InfoBrief Lessons on improving livelihood security and reducing vulnerability in pastoralist communities:
Key Messages & Lessons: Pastoralist livelihoods
are severely threatened due to poor governance systems Climate change
is challenging communities to modify or change their livelihoods, especially when confined by poor governance systems Many pastoral
communities lack essential knowledge and skills for protecting and demanding for their rights Capacity-building
efforts by CSOs have improved the involvement of pastoral communities in local government and community forums Efforts to improve
pastoral livelihoods through engagement with CSOs must be ongoing
CARE International Tanzania Pastoralists’ Basket Fund Program 2007 - 2011 Pastoral communities are among the most marginalized in the world1. Although they contribute significantly to local, national and international economies, farmers and major investors frequently encroach on their land, threatening their livelihoods. CARE’s Pastoralist Basket Fund Programme seeks to improve the capacity of pastoral communities by working through Civil Society Organizations that focus on equipping pastoralist with knowledge and skills so that they can demand the required services. The focus of this brief is to assess best practices, lessons learned and future opportunities for pastoral communities in Tanzania.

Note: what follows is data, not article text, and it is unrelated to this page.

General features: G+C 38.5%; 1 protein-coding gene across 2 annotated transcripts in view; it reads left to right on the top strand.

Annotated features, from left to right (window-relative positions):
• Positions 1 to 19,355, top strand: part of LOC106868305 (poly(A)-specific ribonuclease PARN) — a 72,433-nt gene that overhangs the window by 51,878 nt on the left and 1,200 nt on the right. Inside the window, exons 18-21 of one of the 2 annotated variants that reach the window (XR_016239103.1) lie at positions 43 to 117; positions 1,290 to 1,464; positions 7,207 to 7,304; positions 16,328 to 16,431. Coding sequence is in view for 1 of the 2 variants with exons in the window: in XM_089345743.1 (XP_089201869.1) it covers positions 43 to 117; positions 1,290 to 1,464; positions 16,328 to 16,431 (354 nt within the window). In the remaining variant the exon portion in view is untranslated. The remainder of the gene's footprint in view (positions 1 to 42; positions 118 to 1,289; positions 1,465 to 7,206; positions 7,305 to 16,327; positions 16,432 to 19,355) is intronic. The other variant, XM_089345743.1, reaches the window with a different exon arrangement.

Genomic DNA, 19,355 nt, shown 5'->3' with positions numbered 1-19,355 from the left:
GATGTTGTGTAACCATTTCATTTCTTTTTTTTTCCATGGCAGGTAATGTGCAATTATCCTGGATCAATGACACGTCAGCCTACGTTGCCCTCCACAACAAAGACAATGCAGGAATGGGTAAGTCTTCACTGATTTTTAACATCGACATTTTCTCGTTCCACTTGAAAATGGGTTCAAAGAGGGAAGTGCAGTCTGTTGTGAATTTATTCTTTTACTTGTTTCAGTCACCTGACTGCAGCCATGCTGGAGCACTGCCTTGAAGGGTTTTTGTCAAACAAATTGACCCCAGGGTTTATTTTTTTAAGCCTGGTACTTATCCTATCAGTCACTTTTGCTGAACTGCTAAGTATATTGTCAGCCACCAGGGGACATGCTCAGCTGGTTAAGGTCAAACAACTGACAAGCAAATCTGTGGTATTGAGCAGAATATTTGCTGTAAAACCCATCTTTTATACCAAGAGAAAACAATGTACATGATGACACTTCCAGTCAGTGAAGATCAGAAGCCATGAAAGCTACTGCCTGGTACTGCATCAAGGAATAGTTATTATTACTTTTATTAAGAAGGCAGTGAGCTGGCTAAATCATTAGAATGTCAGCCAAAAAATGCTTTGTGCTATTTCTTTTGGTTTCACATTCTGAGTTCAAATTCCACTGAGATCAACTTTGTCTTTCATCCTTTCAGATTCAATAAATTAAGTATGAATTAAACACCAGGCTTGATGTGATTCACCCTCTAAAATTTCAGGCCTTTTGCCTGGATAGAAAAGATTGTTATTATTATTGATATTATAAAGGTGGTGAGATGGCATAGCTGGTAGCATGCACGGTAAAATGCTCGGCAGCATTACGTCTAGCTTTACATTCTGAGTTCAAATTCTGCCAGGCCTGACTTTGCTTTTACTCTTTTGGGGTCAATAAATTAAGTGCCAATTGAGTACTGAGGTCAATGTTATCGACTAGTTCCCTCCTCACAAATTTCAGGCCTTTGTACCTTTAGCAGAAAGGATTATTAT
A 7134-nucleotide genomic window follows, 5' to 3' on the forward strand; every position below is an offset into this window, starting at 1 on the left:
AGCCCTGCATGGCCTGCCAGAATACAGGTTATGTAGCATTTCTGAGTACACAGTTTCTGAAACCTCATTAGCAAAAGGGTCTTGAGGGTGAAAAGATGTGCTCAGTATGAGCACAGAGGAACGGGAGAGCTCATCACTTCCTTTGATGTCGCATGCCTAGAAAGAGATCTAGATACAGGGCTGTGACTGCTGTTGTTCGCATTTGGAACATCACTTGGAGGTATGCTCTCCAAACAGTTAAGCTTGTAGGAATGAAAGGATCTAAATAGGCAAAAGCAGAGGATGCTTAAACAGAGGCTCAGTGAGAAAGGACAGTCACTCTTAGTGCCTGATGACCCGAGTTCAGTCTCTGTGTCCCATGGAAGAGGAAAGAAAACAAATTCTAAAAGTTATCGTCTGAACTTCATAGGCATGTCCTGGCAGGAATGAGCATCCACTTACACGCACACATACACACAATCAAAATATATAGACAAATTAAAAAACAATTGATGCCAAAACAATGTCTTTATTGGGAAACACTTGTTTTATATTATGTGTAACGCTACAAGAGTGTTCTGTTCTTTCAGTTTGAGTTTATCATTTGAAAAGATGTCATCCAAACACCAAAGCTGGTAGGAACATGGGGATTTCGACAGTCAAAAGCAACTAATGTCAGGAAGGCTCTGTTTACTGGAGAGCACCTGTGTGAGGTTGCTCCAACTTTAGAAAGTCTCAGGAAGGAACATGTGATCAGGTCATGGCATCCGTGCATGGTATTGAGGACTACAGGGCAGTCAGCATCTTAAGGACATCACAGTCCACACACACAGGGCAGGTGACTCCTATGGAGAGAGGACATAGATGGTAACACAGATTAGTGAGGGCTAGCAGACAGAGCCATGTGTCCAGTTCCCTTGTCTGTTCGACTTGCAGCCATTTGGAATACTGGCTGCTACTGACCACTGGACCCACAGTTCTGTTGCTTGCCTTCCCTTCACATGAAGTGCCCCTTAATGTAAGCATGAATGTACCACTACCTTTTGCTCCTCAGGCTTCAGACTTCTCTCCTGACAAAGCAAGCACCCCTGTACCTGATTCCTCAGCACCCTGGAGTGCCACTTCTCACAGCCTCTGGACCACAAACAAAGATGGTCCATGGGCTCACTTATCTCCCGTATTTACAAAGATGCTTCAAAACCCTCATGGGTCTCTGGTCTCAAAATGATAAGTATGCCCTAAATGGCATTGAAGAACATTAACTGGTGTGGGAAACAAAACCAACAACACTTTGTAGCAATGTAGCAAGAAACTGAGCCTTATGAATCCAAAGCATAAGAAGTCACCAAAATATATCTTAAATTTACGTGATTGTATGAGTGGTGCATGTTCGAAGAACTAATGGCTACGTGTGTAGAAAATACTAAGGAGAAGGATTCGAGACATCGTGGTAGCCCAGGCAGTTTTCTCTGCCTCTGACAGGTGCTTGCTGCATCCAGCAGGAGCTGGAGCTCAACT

Background In Tanzania, the pastoral economy supplies the country with approximately 90% of its meat and milk products.2 Despite their significant role in the national economy, pastoral communities have struggled to meet their own needs. They face issues such as land rights, grazing rights and the right to political representation. Problems like climate change only exacerbate these struggles. Ultimately, this has resulted in communities being forced to change their way of living. The Pastoral Basket Fund Programme (PBFP) is a project established by CARE International and funded by Irish Aid. The PBFP was implemented to reduce poverty and vulnerability, and increase opportunity for pastoral communities. It is a four-year program that was started in 2007, designed to work through Civil Society Organizations (CSOs) to increase the ability of pastoral communities to improve their livelihoods. Since 2007, the programme has provided funding for 46 Tanzanian CSOs. PBFP supports communities in the Handeni, Kilindi, Kilosa, Mvomero, Kiteto, Simanjiro, Mbulu, Magu, Geita,